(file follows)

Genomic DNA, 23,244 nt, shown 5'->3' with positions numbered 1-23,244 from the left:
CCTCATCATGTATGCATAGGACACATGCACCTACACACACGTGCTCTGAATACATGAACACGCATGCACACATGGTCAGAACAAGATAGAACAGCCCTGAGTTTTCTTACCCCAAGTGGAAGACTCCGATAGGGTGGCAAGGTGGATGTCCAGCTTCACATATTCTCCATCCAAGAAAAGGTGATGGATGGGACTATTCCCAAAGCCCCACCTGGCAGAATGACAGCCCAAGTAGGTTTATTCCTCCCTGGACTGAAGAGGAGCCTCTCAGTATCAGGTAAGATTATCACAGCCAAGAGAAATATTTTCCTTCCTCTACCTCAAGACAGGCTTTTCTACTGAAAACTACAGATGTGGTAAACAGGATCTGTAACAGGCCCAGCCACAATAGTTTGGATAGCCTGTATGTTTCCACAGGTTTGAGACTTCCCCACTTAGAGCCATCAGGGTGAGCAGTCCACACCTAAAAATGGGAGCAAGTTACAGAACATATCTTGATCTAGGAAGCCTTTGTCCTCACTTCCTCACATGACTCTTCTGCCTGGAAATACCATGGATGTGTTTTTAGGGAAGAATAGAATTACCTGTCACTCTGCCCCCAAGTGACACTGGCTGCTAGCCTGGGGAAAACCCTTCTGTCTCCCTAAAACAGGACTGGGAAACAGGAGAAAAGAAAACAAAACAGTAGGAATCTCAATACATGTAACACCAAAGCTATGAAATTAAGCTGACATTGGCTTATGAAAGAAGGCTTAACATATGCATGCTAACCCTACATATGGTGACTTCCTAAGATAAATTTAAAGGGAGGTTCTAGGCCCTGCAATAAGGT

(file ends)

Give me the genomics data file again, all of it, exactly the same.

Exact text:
Genomic DNA, 23,244 nt, shown 5'->3' with positions numbered 1-23,244 from the left:
CCTCATCATGTATGCATAGGACACATGCACCTACACACACGTGCTCTGAATACATGAACACGCATGCACACATGGTCAGAACAAGATAGAACAGCCCTGAGTTTTCTTACCCCAAGTGGAAGACTCCGATAGGGTGGCAAGGTGGATGTCCAGCTTCACATATTCTCCATCCAAGAAAAGGTGATGGATGGGACTATTCCCAAAGCCCCACCTGGCAGAATGACAGCCCAAGTAGGTTTATTCCTCCCTGGACTGAAGAGGAGCCTCTCAGTATCAGGTAAGATTATCACAGCCAAGAGAAATATTTTCCTTCCTCTACCTCAAGACAGGCTTTTCTACTGAAAACTACAGATGTGGTAAACAGGATCTGTAACAGGCCCAGCCACAATAGTTTGGATAGCCTGTATGTTTCCACAGGTTTGAGACTTCCCCACTTAGAGCCATCAGGGTGAGCAGTCCACACCTAAAAATGGGAGCAAGTTACAGAACATATCTTGATCTAGGAAGCCTTTGTCCTCACTTCCTCACATGACTCTTCTGCCTGGAAATACCATGGATGTGTTTTTAGGGAAGAATAGAATTACCTGTCACTCTGCCCCCAAGTGACACTGGCTGCTAGCCTGGGGAAAACCCTTCTGTCTCCCTAAAACAGGACTGGGAAACAGGAGAAAAGAAAACAAAACAGTAGGAATCTCAATACATGTAACACCAAAGCTATGAAATTAAGCTGACATTGGCTTATGAAAGAAGGCTTAACATATGCATGCTAACCCTACATATGGTGACTTCCTAAGATAAATTTAAAGGGAGGTTCTAGGCCCTGCAATAAGGT